First, I congratulate Laura Sandys on securing this debate and on continuing to raise awareness of epilepsy. Although we are on opposite sides of the Chamber, I am sad that she is leaving this place after May, as the work she has undertaken on behalf of people with epilepsy is much respected both within and outside this House.
Epilepsy is a life-threatening, neurological condition that can strike anybody at any age without warning. However, being a woman with epilepsy is not the same as being a man with epilepsy. Epilepsy and its treatment can affect sexual development, menstrual cycles, contraception, fertility and reproduction. That is why I am taking the opportunity today to talk about the urgent need to improve the support and advice available to women of child-bearing age who have epilepsy. In particular, I would like to highlight the importance of enabling women to make informed choices about their drug treatments.
Approximately 139,000 women of child-bearing age have epilepsy, and around 2,400 babies are born each year to mothers taking these anti-epileptic drugs yet women with epilepsy remain uninformed about their choices and medication. They lack the specialised care and support they need, and they are at increased risk of maternal death. Given the repeated concerns raised over decades about sodium valproate and its links to the development of birth defects and foetal anti-convulsant syndrome, commonly known as FACS, this is nothing short of a scandal.
The use of anti-epileptic drugs can present women with various problems before conception and during pregnancy. National guidelines indicate that women of child-bearing age with epilepsy should be made aware of the impact their medication could have on their unborn baby. While GPs should be highlighting these risks, the provision of this specialised care and information is variable at best and non-existent at worst—and this despite the fact that in 2012 the National Institute for Health and Care Excellence recommended a new indicator to encourage GPs to tell girls and women of child-bearing age about the risks posed by anti-epileptic drugs. Sodium valproate was specifically named as a drug that should be discussed. Is the Minister concerned that this information is not widely distributed, and what steps will the Department of Health take to ensure this is remedied as a matter of urgency?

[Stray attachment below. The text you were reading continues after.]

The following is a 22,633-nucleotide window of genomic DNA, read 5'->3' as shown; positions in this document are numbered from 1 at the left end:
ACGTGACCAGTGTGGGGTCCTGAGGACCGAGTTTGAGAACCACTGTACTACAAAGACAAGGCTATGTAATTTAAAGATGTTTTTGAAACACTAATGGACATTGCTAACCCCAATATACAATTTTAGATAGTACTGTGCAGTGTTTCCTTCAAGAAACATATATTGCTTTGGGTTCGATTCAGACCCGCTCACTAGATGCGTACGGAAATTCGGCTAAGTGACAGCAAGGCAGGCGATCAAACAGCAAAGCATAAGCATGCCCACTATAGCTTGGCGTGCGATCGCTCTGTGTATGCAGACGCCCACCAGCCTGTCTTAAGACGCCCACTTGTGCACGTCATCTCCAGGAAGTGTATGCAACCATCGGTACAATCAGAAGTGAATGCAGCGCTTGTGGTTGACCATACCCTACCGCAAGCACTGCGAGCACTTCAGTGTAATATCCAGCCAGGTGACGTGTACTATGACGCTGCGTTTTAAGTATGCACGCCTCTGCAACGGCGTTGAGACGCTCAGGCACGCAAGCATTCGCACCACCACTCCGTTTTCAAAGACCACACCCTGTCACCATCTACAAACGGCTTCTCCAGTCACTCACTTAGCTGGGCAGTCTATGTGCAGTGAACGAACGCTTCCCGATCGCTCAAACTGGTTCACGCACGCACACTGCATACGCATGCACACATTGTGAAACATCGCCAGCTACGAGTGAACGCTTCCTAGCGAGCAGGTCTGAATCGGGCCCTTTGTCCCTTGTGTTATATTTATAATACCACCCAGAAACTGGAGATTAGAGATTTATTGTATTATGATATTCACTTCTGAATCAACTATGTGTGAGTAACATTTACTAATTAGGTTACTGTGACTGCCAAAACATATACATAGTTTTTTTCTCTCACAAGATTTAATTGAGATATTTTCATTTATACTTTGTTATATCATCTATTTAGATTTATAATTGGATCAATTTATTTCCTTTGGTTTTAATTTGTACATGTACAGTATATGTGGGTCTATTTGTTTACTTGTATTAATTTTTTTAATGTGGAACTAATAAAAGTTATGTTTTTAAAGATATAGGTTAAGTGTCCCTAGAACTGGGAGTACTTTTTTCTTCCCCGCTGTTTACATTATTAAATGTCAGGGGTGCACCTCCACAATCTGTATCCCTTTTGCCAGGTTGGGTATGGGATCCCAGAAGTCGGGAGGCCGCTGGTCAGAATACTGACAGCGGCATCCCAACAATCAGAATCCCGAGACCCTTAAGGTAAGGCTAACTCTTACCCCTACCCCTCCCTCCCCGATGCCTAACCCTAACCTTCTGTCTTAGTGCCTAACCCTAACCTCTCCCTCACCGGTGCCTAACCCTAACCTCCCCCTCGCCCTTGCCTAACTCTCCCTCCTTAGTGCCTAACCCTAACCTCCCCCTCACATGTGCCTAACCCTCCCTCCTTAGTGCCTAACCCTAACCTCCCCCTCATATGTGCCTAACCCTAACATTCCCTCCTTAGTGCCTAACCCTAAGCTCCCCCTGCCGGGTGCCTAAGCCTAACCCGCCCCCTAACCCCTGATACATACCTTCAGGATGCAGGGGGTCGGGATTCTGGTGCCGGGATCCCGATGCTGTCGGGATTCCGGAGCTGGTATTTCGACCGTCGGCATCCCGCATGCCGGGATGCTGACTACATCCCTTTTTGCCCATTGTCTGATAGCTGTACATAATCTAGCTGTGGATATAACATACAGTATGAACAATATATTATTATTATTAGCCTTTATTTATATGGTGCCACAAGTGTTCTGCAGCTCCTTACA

Sodium valproate is considered to be one of the most effective drugs for controlling epileptic seizures, but it has been found to increase the risk of babies being born with cleft palates and spina bifida. It is also associated with a very high risk of major malformations and neuro-developmental impairment. Despite that, a survey found that 25% of mothers were unaware of the risks, which is unacceptable and unjustifiable. If we know that the medication can cause so much harm—it is also prescribed for women who do not have epilepsy, to treat other conditions—why are women not being widely warned of its potential dangers? I accept that it is important to control epileptic seizures during pregnancy, but given that anti-epilepsy drugs increase the risk of foetal malformations, delayed development and foetal and maternal death, women with epilepsy are in an impossible position. They must either continue to take the drugs or risk seizures, both of which pose an increased risk to the mother and the foetus. Pregnant women who abandon their medication are at an increased risk of developing uncontrolled seizures, which can be fatal. About four women with epilepsy die during pregnancy each year, but those deaths could possibly be avoided if the right support were provided.
I am sure that we will talk a great deal about numbers and statistics this afternoon, but let me put into context the way in which epilepsy affects people. I know a woman who, at the age of 15, began to have night seizures in her sleep. She was diagnosed with epilepsy and was prescribed sodium valproate. Eleven years later she married, and she and her husband decided that they wanted children. In 2007, having done some research and understanding the risk that sodium valproate would pose to her baby, she changed her drug. There followed, from 2008, a terrifying five years of daytime seizures she had never had to deal with before. Her previous seizures had always taken place while she was asleep, and she had been seizure-free for 12 years.
The woman was now afraid to go out. She was afraid to get on a bus, and she was afraid to go to work. She was a teacher of primary school children, and she was terrified of having a seizure in front of them, because they would not know what to do. But the bitterest pill of all was finding that, either because of the increased seizures or because of the new drugs, she was no longer ovulating. She had to choose between taking a drug that would stop the seizures but might pose a risk to the baby, and taking a different drug, having the seizures and risking her fertility. That is a very difficult position for women to be in, and they need advice.